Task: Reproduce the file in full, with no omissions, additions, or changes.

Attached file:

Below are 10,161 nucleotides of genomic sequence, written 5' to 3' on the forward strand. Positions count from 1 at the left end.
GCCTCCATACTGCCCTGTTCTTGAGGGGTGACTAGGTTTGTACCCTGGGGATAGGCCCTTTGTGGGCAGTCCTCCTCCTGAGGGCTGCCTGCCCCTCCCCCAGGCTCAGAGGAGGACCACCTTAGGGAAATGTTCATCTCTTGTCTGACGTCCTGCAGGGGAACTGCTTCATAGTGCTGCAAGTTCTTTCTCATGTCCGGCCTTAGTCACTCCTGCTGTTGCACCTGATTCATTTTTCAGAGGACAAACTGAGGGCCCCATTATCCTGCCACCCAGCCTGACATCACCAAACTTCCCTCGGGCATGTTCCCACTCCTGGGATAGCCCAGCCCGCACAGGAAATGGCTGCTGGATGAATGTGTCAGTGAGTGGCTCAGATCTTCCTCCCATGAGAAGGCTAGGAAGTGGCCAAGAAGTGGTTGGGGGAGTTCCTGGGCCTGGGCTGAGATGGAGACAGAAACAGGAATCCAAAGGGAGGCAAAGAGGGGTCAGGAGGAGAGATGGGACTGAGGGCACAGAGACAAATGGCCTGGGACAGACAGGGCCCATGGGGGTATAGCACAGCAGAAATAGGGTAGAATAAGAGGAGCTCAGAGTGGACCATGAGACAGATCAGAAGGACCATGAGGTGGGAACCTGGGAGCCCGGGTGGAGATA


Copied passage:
Below are 10,161 nucleotides of genomic sequence, written 5' to 3' on the forward strand. Positions count from 1 at the left end.
GCCTCCATACTGCCCTGTTCTTGAGGGGTGACTAGGTTTGTACCCTGGGGATAGGCCCTTTGTGGGCAGTCCTCCTCCTGAGGGCTGCCTGCCCCTCCCCCAGGCTCAGAGGAGGACCACCTTAGGGAAATGTTCATCTCTTGTCTGACGTCCTGCAGGGGAACTGCTTCATAGTGCTGCAAGTTCTTTCTCATGTCCGGCCTTAGTCACTCCTGCTGTTGCACCTGATTCATTTTTCAGAGGACAAACTGAGGGCCCCATTATCCTGCCACCCAGCCTGACATCACCAAACTTCCCTCGGGCATGTTCCCACTCCTGGGATAGCCCAGCCCGCACAGGAAATGGCTGCTGGATGAATGTGTCAGTGAGTGGCTCAGATCTTCCTCCCATGAGAAGGCTAGGAAGTGGCCAAGAAGTGGTTGGGGGAGTTCCTGGGCCTGGGCTGAGATGGAGACAGAAACAGGAATCCAAAGGGAGGCAAAGAGGGGTCAGGAGGAGAGATGGGACTGAGGGCACAGAGACAAATGGCCTGGGACAGACAGGGCCCATGGGGGTATAGCACAGCAGAAATAGGGTAGAATAAGAGGAGCTCAGAGTGGACCATGAGACAGATCAGAAGGACCATGAGGTGGGAACCTGGGAGCCCGGGTGGAGATA